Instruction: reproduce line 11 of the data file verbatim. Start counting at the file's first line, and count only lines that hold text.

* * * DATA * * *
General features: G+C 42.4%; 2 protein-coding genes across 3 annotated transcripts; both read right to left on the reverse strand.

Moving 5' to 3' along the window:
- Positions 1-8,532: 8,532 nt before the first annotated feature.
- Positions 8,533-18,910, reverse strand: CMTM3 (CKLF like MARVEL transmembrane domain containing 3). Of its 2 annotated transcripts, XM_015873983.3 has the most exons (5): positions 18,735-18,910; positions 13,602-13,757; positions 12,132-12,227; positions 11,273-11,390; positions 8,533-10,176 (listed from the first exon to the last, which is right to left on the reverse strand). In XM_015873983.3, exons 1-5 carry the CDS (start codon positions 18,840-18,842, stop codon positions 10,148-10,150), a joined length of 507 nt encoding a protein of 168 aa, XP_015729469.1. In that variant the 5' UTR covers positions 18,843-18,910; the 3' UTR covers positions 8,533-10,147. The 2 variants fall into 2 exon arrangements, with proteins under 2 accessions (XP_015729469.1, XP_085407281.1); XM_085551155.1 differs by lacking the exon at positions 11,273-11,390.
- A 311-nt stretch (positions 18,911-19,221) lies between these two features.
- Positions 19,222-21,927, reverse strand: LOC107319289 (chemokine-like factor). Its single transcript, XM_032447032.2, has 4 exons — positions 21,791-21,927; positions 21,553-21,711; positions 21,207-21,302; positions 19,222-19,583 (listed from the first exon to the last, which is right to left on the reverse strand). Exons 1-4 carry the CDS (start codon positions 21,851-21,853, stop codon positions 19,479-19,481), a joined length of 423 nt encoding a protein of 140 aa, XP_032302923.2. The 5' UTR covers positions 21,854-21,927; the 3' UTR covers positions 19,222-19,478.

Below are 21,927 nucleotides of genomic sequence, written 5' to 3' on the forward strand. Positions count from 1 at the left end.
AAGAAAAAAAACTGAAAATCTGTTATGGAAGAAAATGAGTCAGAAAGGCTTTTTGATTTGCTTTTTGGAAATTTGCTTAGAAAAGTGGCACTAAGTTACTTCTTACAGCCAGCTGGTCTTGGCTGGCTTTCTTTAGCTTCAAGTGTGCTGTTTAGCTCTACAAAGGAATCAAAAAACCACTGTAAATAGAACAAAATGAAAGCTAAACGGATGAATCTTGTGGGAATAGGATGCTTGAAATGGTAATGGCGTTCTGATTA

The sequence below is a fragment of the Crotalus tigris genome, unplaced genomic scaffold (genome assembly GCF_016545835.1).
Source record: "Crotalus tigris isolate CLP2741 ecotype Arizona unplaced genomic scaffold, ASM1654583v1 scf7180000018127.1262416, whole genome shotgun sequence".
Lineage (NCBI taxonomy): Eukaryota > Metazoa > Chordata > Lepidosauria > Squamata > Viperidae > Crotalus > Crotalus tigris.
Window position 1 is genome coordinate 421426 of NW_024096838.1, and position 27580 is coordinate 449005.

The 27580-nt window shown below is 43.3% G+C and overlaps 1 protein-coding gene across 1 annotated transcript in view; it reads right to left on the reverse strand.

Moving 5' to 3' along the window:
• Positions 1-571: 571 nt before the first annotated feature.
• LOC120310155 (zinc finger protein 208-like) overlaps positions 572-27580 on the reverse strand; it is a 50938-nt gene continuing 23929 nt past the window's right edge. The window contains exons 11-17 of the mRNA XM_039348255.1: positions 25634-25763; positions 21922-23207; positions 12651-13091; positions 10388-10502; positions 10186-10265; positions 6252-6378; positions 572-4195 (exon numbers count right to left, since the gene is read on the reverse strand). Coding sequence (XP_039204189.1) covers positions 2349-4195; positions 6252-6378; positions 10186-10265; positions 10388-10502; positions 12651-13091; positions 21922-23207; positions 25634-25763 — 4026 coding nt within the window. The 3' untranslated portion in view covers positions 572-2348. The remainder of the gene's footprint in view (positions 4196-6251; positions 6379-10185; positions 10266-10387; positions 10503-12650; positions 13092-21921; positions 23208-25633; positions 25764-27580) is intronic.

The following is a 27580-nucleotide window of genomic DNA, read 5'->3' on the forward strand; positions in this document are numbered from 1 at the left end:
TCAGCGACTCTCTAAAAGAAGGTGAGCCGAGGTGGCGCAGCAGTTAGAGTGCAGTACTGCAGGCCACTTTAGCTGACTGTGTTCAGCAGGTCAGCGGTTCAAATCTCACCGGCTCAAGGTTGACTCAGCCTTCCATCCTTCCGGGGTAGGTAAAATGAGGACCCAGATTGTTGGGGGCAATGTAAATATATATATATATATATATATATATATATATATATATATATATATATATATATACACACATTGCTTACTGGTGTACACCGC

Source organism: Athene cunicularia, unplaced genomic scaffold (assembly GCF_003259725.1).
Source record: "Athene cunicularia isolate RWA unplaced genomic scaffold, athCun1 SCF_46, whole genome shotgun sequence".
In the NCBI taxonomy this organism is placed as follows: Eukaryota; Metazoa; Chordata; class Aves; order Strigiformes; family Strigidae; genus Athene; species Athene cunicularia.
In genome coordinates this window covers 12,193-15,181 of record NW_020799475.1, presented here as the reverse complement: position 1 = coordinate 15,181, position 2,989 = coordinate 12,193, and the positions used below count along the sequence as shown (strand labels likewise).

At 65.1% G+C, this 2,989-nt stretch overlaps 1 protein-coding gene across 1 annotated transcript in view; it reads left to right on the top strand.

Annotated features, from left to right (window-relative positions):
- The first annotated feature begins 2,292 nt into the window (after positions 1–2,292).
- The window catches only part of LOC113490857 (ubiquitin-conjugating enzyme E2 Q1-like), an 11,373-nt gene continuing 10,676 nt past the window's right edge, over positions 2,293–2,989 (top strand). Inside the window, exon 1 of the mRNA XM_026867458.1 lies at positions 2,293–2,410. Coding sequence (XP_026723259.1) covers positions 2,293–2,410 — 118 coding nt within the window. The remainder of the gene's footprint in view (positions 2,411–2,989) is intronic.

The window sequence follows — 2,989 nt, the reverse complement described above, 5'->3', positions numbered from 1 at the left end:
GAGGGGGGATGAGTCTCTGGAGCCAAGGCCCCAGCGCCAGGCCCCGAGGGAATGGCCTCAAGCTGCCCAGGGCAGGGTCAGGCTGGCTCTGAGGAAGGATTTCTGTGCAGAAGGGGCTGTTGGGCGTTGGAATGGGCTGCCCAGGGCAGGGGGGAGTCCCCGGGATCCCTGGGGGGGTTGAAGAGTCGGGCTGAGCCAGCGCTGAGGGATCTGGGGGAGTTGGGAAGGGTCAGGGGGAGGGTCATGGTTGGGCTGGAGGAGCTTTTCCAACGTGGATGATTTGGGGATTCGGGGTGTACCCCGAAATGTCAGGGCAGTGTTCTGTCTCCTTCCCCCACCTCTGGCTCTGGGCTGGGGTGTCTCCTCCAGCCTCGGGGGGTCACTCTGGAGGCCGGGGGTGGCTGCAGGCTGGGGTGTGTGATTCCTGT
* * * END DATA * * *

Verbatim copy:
Lineage (NCBI taxonomy): Eukaryota > Metazoa > Chordata > Lepidosauria > Squamata > Viperidae > Crotalus > Crotalus tigris.